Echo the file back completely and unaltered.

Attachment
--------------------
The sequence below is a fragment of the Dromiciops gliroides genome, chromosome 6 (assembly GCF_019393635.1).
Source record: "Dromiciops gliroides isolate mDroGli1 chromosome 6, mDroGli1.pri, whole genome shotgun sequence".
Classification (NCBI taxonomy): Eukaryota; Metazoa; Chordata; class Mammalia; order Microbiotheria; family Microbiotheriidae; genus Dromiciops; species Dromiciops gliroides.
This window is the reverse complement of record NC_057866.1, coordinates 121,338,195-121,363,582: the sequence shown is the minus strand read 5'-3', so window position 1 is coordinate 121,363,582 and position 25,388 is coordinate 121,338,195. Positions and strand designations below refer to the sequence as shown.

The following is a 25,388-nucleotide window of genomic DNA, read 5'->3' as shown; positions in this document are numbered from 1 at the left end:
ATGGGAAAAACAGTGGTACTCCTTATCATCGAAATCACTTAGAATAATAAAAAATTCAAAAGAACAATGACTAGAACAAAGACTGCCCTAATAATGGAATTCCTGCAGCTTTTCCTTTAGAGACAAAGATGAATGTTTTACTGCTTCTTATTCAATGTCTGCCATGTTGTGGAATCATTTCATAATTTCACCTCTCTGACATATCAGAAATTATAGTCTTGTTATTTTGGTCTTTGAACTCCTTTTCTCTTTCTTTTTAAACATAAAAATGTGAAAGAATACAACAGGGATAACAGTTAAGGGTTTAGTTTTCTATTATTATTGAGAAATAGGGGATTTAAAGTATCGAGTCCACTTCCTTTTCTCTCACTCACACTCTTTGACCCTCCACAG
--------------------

The sequence below is a fragment of the Dromiciops gliroides genome, chromosome 6 (assembly GCF_019393635.1).
Source record: "Dromiciops gliroides isolate mDroGli1 chromosome 6, mDroGli1.pri, whole genome shotgun sequence".
Classification (NCBI taxonomy): Eukaryota; Metazoa; Chordata; class Mammalia; order Microbiotheria; family Microbiotheriidae; genus Dromiciops; species Dromiciops gliroides.
This window is the reverse complement of record NC_057866.1, coordinates 121,338,195-121,363,582: the sequence shown is the minus strand read 5'-3', so window position 1 is coordinate 121,363,582 and position 25,388 is coordinate 121,338,195. Positions and strand designations below refer to the sequence as shown.

The following is a 25,388-nucleotide window of genomic DNA, read 5'->3' as shown; positions in this document are numbered from 1 at the left end:
ATGGGAAAAACAGTGGTACTCCTTATCATCGAAATCACTTAGAATAATAAAAAATTCAAAAGAACAATGACTAGAACAAAGACTGCCCTAATAATGGAATTCCTGCAGCTTTTCCTTTAGAGACAAAGATGAATGTTTTACTGCTTCTTATTCAATGTCTGCCATGTTGTGGAATCATTTCATAATTTCACCTCTCTGACATATCAGAAATTATAGTCTTGTTATTTTGGTCTTTGAACTCCTTTTCTCTTTCTTTTTAAACATAAAAATGTGAAAGAATACAACAGGGATAACAGTTAAGGGTTTAGTTTTCTATTATTATTGAGAAATAGGGGATTTAAAGTATCGAGTCCACTTCCTTTTCTCTCACTCACACTCTTTGACCCTCCACAG